Modern societies require an ever-increasing amount of energy resources, adding strain to the world economy and creating technological, as well as socio-political, challenges.
This journal aims to address the issues raised above and thus act as an interdisciplinary forum for researchers and practitioners from around the globe working in a variety of topics related to the future of energy production and management in a changing world.
It covers all aspects of energy research, development and recovery from both primary and renewable sources; power generation, storage and distribution; planning and management.
This journal deals with the comparison of conventional energy sources, particularly hydro-carbons, with a number of alternative ways of producing energy, based on renewable resources such as solar, hydro, wind and geothermal, and by applying new technologies. It also welcomes papers on energy use, including industrial processes, imbedded energy contents of materials, such as those used in the built environment, requirements in transportation, ICT and all other energy related activities.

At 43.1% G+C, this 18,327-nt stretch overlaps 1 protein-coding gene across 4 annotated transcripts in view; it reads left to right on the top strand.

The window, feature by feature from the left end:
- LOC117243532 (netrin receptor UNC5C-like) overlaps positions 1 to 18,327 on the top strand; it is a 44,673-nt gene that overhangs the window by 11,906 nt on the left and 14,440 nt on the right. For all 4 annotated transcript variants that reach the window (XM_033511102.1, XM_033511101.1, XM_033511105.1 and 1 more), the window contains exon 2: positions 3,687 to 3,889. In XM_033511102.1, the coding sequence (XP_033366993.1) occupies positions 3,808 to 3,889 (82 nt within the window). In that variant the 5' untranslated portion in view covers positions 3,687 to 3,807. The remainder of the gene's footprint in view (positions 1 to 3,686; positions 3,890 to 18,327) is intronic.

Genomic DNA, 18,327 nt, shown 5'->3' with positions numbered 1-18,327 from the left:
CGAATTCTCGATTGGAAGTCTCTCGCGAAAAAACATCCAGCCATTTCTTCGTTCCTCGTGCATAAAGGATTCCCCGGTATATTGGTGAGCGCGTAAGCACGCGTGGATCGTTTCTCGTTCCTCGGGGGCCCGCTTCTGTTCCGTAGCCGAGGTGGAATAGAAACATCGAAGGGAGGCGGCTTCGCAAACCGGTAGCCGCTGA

A key issue is the conversion of new, sustainable sources of energy into useful forms (electricity, heat, fuel), while finding efficient ways of storage and distribution. In many cases, the challenges lie as much in the production of such renewable energy at an acceptable cost – including damage to the environment – as with integration of those resources into the existing infrastructure.
The changes needed to progress from an economy mainly based on hydrocarbons to one taking advantage of sustainable energy resources are massive and require considerable scientific research as well as the development of advanced engineering systems. Such progress demands close collaboration between different disciplines in order to arrive at optimum solutions.
Energy production, distribution and usage entail environmental risks that need to be better understood and reliably assessed. This issue relates to human environmental health as well as ecosystem behaviour and it is an important element of energy economics and management.
The New Forest, UK